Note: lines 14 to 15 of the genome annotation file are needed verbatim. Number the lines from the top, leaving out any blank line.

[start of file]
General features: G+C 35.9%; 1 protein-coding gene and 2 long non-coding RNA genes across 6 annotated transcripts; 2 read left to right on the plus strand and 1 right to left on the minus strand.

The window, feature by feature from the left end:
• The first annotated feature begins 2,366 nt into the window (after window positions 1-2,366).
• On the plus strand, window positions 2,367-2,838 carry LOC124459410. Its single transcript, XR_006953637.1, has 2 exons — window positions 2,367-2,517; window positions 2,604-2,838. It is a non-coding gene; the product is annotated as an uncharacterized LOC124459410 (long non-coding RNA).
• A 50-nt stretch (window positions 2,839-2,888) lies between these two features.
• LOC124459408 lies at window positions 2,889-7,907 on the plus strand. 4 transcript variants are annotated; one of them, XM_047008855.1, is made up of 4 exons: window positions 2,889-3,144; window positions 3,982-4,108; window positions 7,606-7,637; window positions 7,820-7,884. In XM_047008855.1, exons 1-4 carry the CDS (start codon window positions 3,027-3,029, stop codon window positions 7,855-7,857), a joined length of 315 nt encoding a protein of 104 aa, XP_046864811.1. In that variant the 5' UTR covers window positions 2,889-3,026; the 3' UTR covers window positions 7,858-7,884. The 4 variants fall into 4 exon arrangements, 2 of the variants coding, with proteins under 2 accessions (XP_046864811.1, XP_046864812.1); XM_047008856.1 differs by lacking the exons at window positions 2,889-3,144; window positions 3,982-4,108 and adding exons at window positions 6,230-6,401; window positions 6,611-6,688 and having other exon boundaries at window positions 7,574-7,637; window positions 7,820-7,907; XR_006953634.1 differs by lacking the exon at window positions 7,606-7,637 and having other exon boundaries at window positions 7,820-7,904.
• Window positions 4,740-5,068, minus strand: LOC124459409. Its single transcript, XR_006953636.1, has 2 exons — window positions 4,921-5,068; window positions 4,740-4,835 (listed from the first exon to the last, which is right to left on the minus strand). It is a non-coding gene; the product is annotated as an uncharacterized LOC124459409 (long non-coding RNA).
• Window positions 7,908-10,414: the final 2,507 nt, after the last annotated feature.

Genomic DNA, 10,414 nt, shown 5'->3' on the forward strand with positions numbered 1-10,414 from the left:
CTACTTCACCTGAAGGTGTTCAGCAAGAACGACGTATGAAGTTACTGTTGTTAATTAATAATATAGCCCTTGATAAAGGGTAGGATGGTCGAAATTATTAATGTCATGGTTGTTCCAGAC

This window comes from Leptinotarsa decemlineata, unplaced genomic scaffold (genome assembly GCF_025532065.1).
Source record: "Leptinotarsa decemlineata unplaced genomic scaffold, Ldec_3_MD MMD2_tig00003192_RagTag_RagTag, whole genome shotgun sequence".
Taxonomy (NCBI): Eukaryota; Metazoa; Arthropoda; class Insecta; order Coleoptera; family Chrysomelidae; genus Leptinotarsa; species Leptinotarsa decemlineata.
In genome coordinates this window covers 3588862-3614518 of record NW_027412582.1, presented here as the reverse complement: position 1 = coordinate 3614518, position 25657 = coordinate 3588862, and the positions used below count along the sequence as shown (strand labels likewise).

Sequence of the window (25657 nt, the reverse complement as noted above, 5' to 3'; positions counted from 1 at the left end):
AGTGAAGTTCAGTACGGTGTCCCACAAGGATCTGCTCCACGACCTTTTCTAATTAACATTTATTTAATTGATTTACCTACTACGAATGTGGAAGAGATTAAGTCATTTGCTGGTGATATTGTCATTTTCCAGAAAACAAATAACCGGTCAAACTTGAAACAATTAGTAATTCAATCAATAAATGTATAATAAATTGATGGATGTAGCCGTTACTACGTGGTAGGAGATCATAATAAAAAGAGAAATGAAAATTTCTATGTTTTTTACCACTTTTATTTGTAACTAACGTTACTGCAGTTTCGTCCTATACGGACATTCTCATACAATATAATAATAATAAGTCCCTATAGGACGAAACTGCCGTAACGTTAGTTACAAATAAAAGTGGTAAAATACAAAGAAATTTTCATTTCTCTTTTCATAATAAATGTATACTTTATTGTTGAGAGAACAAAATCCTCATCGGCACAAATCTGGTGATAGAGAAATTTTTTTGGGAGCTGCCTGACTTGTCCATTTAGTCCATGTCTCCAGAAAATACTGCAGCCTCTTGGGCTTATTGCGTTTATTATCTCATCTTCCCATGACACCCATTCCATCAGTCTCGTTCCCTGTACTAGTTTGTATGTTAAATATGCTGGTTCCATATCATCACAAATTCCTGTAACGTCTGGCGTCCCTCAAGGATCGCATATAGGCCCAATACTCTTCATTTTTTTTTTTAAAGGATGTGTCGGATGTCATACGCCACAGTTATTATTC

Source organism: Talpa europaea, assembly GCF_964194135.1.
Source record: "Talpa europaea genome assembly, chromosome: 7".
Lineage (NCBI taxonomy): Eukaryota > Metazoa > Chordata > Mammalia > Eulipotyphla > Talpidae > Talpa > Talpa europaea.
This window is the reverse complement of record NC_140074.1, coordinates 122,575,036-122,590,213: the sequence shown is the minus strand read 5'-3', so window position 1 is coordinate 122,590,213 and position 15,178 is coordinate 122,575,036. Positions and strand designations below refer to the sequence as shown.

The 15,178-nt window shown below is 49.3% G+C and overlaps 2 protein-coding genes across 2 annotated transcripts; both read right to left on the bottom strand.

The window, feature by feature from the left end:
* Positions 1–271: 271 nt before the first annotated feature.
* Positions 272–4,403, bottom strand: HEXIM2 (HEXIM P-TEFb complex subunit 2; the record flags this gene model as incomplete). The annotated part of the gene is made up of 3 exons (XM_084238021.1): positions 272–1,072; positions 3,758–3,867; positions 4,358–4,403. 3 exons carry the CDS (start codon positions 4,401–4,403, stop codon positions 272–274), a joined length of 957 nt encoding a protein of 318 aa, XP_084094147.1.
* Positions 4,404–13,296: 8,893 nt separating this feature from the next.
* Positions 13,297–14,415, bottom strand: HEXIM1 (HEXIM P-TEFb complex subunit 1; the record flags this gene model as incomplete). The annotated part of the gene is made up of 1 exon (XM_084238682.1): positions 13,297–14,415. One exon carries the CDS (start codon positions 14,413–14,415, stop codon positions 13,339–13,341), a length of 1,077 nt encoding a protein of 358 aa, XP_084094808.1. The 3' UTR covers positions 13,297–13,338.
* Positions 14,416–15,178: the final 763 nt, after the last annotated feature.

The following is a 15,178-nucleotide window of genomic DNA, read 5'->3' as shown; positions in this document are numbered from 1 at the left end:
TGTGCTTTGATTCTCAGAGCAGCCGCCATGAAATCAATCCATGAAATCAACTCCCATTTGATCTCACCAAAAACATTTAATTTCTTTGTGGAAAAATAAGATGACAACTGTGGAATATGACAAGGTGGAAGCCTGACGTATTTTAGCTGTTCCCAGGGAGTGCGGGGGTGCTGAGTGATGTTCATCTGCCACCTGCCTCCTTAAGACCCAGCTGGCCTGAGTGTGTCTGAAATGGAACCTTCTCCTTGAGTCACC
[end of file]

In genome coordinates this window covers 3588862-3614518 of record NW_027412582.1, presented here as the reverse complement: position 1 = coordinate 3614518, position 25657 = coordinate 3588862, and the positions used below count along the sequence as shown (strand labels likewise).

Sequence of the window (25657 nt, the reverse complement as noted above, 5' to 3'; positions counted from 1 at the left end):